Pulitzer Prize winner James B. Stewart takes readers behind the scenes in the Clinton White House as it reels in the wake of the Whitewater scandal, Vincent Foster’s suicide, and Paula Jones’ allegations of sexual misconduct.
In July 1993, White House official Vincent Foster wrote an anguished lament: “in Washington...ruining people is considered a sport.”
Nine days later, Foster was dead. Shock at the apparent suicide of one of President Clinton’s top aides turned to mystery, then suspicion, as the White House became engulfed in an ever-widening net of unanswered questions. Among the confidential matters Foster was working on when he died was the Clinton’s ill-fated investment in Whitewater, an Arkansas land development. Soon conspiracy theories were circulating, alleging that Foster was murdered because he knew too much. And the Whitewater affair, a minor footnote to the 1992 presidential campaign, was suddenly resurrected in the national media. To a degree that left them sunned and at times depressed, the president and the first lady have been buffeted by a succession of scandals, from the first lady's profitable commodities trading to the sexual harassment allegations of Paula Jones. Like his predecessors, the Clinton presidency son found itself engulfed in allegations of scandal, conspiracy, and cover-up.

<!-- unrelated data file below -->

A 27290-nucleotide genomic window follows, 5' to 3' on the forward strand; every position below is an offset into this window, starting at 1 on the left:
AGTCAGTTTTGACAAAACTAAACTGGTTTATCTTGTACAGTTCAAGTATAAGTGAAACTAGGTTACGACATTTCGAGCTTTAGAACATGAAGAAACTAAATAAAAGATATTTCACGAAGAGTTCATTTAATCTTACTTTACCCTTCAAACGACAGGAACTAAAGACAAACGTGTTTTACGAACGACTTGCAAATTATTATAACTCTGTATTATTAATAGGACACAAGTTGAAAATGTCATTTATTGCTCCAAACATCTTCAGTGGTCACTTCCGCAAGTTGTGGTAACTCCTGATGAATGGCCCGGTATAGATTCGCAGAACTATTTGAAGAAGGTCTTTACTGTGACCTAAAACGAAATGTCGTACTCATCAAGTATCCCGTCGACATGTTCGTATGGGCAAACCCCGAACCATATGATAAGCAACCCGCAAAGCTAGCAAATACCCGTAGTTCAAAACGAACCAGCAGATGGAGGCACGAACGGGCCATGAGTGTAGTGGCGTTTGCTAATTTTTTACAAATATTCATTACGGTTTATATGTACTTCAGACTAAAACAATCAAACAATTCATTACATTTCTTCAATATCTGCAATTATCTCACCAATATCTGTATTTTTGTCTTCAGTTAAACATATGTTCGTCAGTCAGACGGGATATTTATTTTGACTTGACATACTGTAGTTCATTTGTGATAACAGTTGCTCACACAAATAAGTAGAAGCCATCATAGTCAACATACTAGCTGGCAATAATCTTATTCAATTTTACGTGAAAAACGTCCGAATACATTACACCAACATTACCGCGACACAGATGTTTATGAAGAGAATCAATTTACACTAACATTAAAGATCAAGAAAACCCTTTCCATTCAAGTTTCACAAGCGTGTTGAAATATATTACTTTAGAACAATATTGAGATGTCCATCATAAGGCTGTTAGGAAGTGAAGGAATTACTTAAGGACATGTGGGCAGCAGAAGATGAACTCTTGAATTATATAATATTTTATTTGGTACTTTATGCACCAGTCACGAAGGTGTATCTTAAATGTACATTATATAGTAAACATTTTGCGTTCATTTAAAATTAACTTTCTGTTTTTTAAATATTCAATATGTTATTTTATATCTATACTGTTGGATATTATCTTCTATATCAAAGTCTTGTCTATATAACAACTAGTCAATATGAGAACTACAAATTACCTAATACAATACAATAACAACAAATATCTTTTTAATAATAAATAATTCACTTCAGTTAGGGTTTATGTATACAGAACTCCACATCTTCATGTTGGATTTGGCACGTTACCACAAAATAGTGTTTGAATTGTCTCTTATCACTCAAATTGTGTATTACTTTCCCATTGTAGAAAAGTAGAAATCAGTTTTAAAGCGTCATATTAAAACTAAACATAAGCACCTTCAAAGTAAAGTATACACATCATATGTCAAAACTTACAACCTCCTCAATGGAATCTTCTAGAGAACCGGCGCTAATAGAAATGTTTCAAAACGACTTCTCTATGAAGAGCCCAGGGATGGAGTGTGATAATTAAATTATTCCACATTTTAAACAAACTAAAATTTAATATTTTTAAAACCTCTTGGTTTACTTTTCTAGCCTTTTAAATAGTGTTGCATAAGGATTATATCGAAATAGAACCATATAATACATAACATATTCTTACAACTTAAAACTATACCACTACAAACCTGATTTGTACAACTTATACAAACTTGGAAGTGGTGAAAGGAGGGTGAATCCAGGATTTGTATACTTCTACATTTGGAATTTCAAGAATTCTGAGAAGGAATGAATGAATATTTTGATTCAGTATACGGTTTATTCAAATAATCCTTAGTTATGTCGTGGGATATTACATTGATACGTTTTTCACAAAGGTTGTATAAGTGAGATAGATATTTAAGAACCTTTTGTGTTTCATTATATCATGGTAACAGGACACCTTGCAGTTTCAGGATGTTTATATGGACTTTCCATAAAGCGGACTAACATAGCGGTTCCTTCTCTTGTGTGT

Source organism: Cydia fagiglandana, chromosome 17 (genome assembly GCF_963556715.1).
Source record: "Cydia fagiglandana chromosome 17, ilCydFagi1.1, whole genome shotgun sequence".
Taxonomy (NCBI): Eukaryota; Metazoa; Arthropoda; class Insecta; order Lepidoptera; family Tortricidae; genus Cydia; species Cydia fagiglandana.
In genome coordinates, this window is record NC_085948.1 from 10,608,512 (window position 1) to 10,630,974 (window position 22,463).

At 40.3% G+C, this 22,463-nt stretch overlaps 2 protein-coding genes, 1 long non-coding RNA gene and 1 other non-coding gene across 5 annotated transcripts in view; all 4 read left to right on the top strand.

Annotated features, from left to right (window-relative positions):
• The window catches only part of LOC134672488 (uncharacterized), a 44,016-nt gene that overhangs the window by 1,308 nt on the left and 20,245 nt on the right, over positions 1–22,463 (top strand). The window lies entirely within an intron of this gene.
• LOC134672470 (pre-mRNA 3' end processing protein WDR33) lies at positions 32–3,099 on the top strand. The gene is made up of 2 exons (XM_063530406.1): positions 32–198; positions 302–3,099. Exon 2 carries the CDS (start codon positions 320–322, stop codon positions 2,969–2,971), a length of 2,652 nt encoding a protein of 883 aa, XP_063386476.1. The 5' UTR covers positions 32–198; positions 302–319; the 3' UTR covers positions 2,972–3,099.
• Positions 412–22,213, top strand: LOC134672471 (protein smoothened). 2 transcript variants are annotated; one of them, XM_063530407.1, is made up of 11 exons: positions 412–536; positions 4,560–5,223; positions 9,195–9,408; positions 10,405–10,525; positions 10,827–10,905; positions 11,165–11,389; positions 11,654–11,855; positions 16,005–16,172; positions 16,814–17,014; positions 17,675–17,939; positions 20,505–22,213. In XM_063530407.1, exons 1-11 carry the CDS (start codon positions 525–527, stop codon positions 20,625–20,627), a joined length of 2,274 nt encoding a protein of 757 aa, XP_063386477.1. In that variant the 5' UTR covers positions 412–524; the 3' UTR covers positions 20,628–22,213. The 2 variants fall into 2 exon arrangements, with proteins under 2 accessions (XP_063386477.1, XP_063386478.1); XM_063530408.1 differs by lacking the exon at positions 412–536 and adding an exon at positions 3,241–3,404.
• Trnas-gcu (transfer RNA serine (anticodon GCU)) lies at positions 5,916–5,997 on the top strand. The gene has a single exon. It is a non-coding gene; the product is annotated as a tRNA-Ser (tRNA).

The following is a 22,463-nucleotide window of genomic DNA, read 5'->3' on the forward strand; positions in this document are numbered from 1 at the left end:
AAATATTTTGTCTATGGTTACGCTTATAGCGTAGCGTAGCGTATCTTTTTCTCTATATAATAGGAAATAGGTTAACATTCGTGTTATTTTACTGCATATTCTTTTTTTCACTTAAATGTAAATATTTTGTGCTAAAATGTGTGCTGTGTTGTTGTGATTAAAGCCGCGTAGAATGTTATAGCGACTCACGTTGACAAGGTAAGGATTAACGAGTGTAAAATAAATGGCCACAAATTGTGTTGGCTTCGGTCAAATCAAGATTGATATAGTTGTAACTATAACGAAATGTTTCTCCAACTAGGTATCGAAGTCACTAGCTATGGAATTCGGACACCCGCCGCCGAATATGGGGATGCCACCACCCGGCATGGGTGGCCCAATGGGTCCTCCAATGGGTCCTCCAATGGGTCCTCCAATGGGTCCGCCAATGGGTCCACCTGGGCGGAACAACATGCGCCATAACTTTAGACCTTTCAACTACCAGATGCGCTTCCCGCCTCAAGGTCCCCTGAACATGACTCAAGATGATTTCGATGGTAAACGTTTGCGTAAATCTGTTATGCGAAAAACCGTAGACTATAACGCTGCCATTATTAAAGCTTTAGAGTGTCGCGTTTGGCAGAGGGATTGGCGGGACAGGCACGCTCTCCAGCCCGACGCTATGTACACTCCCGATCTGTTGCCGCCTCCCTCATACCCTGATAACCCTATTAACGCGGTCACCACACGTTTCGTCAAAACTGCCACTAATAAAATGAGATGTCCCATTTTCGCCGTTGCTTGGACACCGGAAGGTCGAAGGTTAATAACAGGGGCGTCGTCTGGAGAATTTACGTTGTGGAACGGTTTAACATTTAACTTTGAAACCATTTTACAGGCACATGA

Drawing on hundreds of interviews, many with people speaking publicly for the first time, James B. Stewart also sheds startling new light on these and other mysteries of the Clinton White House. In a fast-paced narrative that ranges from a backwater town in the Ozarks to the Oval Office, from newsrooms in New York and Los Angeles to offices of conservative think tanks and special prosecutors, the result is an unprecedented portrait of political combat as it is waged in America today.
James B. Stewart is a columnist at The New York Times and the author of numerous books including the blockbuster Den of Thieves, Blood Sport, DisneyWar, and his most recent New York Times bestseller, Unscripted. He won the 1988 Pulitzer Prize for his reporting on the stock market crash and insider trading. He is a regular contributor to SmartMoney and The New Yorker. He is a professor of business journalism at Columbia University and lives in New York.